Extractive industry companies create and manage their relationships with neighbouring communities in a wide variety of ways; not only through social investment programs and community relations staff, but also through all their staff, contractors and the ways in which they procure goods, build infrastructure and use resources. Positive trusting community relationships can help ensure extractive industries are able to obtain and maintain access to land, have a more stable operating environment and be more resilient to disruptive social pressures. However, some companies fail to recognize the direct impact interactions with community members have on a project’s success. Failure to build and maintain good relationships can lead to high costs, delays, and ultimately to the shut-down of a project. Ed O’Keefe is a director at Synergy Global, a company that offers advisory services in the management of social and community issues in challenging environments. His past 20 years of experience have taught him a great deal about community relations. Here are some of the insights he shared with us.
Sarah Busque: Some extractive companies have a great relationship with their host communities; what are some common links between these companies and their community relations activities?
Ed O’Keefe: Our experience is that extractive companies can do a lot to manage and improve their community relations. At the heart of this lies a challenge; how to manage these issues in the same way as any other aspect of business such as finances, technical or human resources. Large extractive companies tend to be great at managing these other aspects and when they apply the same practices and principles to community relations, it often leads to successful outcomes. There are, however, limits to how much companies are able to manage their community relationships because of external factors such as the nature of the community itself, governance issues, poverty levels or concerns with local and national government capacities. When external influences bear heavily, companies can do a lot to understand the situation and get a more nuanced picture of what is going on. A wider perspective enables them to better respond and continue to manage community relations, even in incredibly difficult circumstances.
S.B.: What needs to be put in place for companies to have and maintain a good relationship with communities?
E. O.: Companies must understand how community relations links to the business and manage this accordingly. They need to understand the context and the social environment in which they operate as well as any requirements that should be met, and how the project evolves within that context. They can then put in place measures to manage impacts, make the most of opportunities, and effectively manage risks. Engaging in a relationship is key, however it can unfortunately be very difficult and complex. On the other hand, some of the real basics are not rocket science: getting out there, understanding the environment, engaging, talking, and listening. The actual challenge is making it happen. It is easy to tell community relations practitioners ‘Go and understand the context’, ‘Go have a relationship’, but often the challenges are more internal, like getting the internal buy-in, the commitment, the support, the resources, and alignment within the company.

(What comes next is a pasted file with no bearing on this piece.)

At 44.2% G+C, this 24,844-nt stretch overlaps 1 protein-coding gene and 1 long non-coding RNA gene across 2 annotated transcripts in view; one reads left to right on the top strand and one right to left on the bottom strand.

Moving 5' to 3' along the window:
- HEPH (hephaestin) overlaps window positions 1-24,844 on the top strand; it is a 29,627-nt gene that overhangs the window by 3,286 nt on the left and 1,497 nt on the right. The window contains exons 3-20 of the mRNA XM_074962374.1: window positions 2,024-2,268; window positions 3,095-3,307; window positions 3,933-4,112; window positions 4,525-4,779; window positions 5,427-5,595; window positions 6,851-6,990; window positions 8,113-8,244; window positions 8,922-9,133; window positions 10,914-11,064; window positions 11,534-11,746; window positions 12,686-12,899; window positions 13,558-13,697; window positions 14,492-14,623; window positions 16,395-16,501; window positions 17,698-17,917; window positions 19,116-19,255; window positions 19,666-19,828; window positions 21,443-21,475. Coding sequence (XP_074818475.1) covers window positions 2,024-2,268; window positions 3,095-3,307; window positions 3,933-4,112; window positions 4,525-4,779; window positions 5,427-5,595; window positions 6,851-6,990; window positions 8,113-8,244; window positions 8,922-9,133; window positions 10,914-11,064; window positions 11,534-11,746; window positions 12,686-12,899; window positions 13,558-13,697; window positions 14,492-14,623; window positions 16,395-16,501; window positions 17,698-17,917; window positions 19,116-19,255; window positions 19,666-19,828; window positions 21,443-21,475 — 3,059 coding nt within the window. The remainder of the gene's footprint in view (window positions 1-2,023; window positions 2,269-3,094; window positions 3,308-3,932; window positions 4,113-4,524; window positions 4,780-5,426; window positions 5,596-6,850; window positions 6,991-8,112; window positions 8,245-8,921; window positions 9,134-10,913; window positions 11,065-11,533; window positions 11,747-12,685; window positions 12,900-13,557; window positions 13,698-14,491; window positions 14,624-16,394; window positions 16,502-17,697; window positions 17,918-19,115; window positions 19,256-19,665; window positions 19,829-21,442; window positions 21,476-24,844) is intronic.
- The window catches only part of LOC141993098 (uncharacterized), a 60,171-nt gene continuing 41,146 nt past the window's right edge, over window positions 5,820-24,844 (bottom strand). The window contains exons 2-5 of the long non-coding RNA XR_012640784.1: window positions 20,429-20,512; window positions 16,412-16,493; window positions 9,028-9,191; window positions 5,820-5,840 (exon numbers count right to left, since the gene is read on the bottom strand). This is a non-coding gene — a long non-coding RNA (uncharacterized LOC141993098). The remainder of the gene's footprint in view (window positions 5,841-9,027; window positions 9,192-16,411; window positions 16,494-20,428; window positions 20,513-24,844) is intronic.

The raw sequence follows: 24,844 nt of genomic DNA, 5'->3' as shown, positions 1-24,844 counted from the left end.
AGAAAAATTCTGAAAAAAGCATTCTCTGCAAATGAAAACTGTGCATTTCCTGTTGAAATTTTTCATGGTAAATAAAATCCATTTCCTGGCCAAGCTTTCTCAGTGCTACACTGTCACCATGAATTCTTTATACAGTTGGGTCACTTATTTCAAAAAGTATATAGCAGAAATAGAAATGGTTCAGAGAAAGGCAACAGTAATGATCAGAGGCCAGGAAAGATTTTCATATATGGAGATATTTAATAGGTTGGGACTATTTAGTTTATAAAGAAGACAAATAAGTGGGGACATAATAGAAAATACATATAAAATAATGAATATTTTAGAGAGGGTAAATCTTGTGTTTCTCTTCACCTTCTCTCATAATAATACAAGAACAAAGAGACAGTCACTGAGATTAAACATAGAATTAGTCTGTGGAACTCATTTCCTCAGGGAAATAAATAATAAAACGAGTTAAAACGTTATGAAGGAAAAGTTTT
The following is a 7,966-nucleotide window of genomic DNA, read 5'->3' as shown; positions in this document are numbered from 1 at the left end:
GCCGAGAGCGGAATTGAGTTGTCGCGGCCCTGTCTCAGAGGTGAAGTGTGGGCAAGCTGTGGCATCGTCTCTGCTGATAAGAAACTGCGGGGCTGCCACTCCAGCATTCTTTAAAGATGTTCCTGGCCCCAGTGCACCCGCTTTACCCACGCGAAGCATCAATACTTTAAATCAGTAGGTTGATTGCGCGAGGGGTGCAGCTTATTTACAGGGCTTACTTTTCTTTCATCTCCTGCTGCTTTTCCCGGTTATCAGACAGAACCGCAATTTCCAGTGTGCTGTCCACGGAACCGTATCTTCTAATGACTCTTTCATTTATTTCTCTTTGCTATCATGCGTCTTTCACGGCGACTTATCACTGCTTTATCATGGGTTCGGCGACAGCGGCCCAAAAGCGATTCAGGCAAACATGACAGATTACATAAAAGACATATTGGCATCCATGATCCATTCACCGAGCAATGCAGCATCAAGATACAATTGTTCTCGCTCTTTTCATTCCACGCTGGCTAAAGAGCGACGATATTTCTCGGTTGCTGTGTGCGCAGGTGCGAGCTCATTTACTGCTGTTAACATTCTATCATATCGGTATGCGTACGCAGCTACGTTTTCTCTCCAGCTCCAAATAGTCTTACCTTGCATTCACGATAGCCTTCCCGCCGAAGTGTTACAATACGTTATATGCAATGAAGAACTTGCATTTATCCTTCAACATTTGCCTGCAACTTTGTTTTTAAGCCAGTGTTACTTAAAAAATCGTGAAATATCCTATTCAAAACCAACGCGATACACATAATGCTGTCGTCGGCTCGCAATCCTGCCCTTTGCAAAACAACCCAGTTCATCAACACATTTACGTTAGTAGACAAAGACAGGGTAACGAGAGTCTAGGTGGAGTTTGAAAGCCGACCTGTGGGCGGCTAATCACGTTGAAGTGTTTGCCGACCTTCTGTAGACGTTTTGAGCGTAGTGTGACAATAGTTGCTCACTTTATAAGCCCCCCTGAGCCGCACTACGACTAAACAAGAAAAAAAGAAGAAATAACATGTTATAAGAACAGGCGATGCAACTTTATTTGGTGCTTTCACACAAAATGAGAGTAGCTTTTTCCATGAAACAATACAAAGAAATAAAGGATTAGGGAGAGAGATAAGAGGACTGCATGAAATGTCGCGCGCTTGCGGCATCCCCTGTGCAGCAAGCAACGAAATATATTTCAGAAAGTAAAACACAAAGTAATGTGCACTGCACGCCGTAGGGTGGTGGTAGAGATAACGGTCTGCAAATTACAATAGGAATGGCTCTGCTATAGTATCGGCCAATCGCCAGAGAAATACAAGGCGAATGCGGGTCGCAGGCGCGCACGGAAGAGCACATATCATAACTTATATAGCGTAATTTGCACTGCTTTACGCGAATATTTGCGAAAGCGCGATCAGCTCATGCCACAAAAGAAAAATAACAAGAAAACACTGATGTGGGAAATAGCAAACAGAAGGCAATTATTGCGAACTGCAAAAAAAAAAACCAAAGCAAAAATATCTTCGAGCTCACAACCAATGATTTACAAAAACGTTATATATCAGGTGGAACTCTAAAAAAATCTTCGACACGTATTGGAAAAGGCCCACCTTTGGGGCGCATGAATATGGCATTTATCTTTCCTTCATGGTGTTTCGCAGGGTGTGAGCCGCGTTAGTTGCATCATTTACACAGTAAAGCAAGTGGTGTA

S.B.: What are the qualities and competencies required to be an effective community relations practitioner?
E.O.: Some competencies are quite soft skills, personal values, and characteristics that you need to do your job: having empathy for those communities, understanding them, and being able to engage and communicate. Most times we find community relations officers isolated from the rest of the business, but in order to do their work well, they need to understand how their work in community helps to improve business performance and engage with the rest of the company. In the past there has been a lack of recognition of community relations as a professional discipline. People have moved into it from public relations, government relations, communications or sometimes technical backgrounds. The skills that they need have not really been recognized, but increasingly it is being recognized as a professional discipline and it is possible to build up the required competencies. Part of the solution is about recruiting the right people from the outset. More companies are recruiting not only community relations practitioners for those core competencies, but also staff in other parts of the business with community relations competencies. We are seeing exploration companies hiring brilliant geologists, who also have the ability to do community relations as well; it is now seen as a core competency in many areas of work.
S.B.: What would be your final advice regarding community relations?
E.O.: Start early! We have learnt over the years that companies cannot start early enough with investing in and managing community relations. The moment they are on the ground companies establish a relationship with communities, even if they choose not to actively manage it. They should thus acknowledge, understand and manage it because a company, its employees, all of its contractors, and the way that they are affecting the community, is creating a relationship already.
Please note that the opinions and ideas expressed in this article are those of their authors and do not necessarily reflect the opinions and ideas of Boréalis.
More from this category
- Stakeholder Engagement, B Corp Certification and Benefit Corporations: How Do They All Tie Together?
- What You Need to Know About the Accountability’s AA1000 Stakeholder Engagement Standard
- Stakeholder Mapping: How to Identify and Assess Project Stakeholders
- How Should You Handle Change Management When Implementing New Business Software?
- Stakeholder Management Software: It’s Time to Change